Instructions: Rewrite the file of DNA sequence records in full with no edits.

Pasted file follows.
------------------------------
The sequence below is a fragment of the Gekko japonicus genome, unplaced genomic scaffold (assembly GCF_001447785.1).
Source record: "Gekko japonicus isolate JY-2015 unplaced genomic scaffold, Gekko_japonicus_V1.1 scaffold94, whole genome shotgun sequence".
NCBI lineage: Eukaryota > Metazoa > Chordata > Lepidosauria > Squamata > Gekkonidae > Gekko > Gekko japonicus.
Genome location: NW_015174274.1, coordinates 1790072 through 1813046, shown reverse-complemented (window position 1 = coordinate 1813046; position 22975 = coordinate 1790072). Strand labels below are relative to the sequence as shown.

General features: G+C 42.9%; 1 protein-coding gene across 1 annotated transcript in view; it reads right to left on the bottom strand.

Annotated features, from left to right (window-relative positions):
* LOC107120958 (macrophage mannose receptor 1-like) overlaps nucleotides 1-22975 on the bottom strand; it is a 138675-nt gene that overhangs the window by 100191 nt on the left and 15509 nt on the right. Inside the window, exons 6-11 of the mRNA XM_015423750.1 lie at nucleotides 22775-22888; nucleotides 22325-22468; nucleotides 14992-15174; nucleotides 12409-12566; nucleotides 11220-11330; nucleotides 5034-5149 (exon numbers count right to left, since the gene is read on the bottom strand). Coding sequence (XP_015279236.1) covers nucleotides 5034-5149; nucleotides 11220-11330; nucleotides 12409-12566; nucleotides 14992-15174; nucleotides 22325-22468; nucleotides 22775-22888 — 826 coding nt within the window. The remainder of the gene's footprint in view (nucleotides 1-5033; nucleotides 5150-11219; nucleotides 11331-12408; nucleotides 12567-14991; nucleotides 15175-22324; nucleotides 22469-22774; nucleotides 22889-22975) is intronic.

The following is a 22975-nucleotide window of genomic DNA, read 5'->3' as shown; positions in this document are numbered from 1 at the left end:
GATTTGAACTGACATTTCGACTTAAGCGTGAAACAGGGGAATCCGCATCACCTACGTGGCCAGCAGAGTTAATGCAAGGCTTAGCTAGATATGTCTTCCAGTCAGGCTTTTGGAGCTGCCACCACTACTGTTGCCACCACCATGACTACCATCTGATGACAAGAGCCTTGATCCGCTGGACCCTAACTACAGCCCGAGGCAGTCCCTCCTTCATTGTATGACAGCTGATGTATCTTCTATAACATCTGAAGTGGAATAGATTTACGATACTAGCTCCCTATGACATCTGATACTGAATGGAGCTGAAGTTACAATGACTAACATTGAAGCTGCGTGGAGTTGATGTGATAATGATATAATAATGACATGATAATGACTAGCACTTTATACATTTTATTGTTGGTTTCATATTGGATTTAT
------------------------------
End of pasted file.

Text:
The sequence below is a fragment of the Gekko japonicus genome, unplaced genomic scaffold (assembly GCF_001447785.1).
Source record: "Gekko japonicus isolate JY-2015 unplaced genomic scaffold, Gekko_japonicus_V1.1 scaffold94, whole genome shotgun sequence".
NCBI lineage: Eukaryota > Metazoa > Chordata > Lepidosauria > Squamata > Gekkonidae > Gekko > Gekko japonicus.
Genome location: NW_015174274.1, coordinates 1790072 through 1813046, shown reverse-complemented (window position 1 = coordinate 1813046; position 22975 = coordinate 1790072). Strand labels below are relative to the sequence as shown.

General features: G+C 42.9%; 1 protein-coding gene across 1 annotated transcript in view; it reads right to left on the bottom strand.

Annotated features, from left to right (window-relative positions):
* LOC107120958 (macrophage mannose receptor 1-like) overlaps nucleotides 1-22975 on the bottom strand; it is a 138675-nt gene that overhangs the window by 100191 nt on the left and 15509 nt on the right. Inside the window, exons 6-11 of the mRNA XM_015423750.1 lie at nucleotides 22775-22888; nucleotides 22325-22468; nucleotides 14992-15174; nucleotides 12409-12566; nucleotides 11220-11330; nucleotides 5034-5149 (exon numbers count right to left, since the gene is read on the bottom strand). Coding sequence (XP_015279236.1) covers nucleotides 5034-5149; nucleotides 11220-11330; nucleotides 12409-12566; nucleotides 14992-15174; nucleotides 22325-22468; nucleotides 22775-22888 — 826 coding nt within the window. The remainder of the gene's footprint in view (nucleotides 1-5033; nucleotides 5150-11219; nucleotides 11331-12408; nucleotides 12567-14991; nucleotides 15175-22324; nucleotides 22469-22774; nucleotides 22889-22975) is intronic.

The following is a 22975-nucleotide window of genomic DNA, read 5'->3' as shown; positions in this document are numbered from 1 at the left end:
GATTTGAACTGACATTTCGACTTAAGCGTGAAACAGGGGAATCCGCATCACCTACGTGGCCAGCAGAGTTAATGCAAGGCTTAGCTAGATATGTCTTCCAGTCAGGCTTTTGGAGCTGCCACCACTACTGTTGCCACCACCATGACTACCATCTGATGACAAGAGCCTTGATCCGCTGGACCCTAACTACAGCCCGAGGCAGTCCCTCCTTCATTGTATGACAGCTGATGTATCTTCTATAACATCTGAAGTGGAATAGATTTACGATACTAGCTCCCTATGACATCTGATACTGAATGGAGCTGAAGTTACAATGACTAACATTGAAGCTGCGTGGAGTTGATGTGATAATGATATAATAATGACATGATAATGACTAGCACTTTATACATTTTATTGTTGGTTTCATATTGGATTTAT